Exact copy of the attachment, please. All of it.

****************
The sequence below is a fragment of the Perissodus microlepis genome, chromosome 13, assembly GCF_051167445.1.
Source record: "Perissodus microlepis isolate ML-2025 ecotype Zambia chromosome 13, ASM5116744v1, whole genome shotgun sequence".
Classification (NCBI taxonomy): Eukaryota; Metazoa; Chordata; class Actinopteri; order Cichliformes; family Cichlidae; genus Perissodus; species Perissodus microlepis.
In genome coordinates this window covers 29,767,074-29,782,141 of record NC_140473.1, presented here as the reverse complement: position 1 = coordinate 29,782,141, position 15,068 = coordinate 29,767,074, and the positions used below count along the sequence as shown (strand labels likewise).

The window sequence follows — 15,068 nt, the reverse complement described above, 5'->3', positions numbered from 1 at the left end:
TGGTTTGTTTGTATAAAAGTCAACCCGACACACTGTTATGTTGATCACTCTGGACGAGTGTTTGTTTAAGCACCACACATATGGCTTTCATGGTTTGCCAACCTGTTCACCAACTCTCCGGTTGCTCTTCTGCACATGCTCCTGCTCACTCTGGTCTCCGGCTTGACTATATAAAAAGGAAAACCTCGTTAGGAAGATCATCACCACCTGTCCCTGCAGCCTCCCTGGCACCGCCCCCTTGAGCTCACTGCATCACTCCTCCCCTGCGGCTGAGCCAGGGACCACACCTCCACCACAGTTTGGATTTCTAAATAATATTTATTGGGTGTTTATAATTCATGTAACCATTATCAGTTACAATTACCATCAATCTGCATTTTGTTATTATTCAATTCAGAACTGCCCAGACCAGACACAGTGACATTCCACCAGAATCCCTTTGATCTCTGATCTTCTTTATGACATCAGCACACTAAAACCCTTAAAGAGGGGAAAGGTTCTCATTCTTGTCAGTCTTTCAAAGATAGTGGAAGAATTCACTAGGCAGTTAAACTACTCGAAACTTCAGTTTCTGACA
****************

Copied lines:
The sequence below is a fragment of the Perissodus microlepis genome, chromosome 13, assembly GCF_051167445.1.
Source record: "Perissodus microlepis isolate ML-2025 ecotype Zambia chromosome 13, ASM5116744v1, whole genome shotgun sequence".
Classification (NCBI taxonomy): Eukaryota; Metazoa; Chordata; class Actinopteri; order Cichliformes; family Cichlidae; genus Perissodus; species Perissodus microlepis.
In genome coordinates this window covers 29,767,074-29,782,141 of record NC_140473.1, presented here as the reverse complement: position 1 = coordinate 29,782,141, position 15,068 = coordinate 29,767,074, and the positions used below count along the sequence as shown (strand labels likewise).

The window sequence follows — 15,068 nt, the reverse complement described above, 5'->3', positions numbered from 1 at the left end:
TGGTTTGTTTGTATAAAAGTCAACCCGACACACTGTTATGTTGATCACTCTGGACGAGTGTTTGTTTAAGCACCACACATATGGCTTTCATGGTTTGCCAACCTGTTCACCAACTCTCCGGTTGCTCTTCTGCACATGCTCCTGCTCACTCTGGTCTCCGGCTTGACTATATAAAAAGGAAAACCTCGTTAGGAAGATCATCACCACCTGTCCCTGCAGCCTCCCTGGCACCGCCCCCTTGAGCTCACTGCATCACTCCTCCCCTGCGGCTGAGCCAGGGACCACACCTCCACCACAGTTTGGATTTCTAAATAATATTTATTGGGTGTTTATAATTCATGTAACCATTATCAGTTACAATTACCATCAATCTGCATTTTGTTATTATTCAATTCAGAACTGCCCAGACCAGACACAGTGACATTCCACCAGAATCCCTTTGATCTCTGATCTTCTTTATGACATCAGCACACTAAAACCCTTAAAGAGGGGAAAGGTTCTCATTCTTGTCAGTCTTTCAAAGATAGTGGAAGAATTCACTAGGCAGTTAAACTACTCGAAACTTCAGTTTCTGACA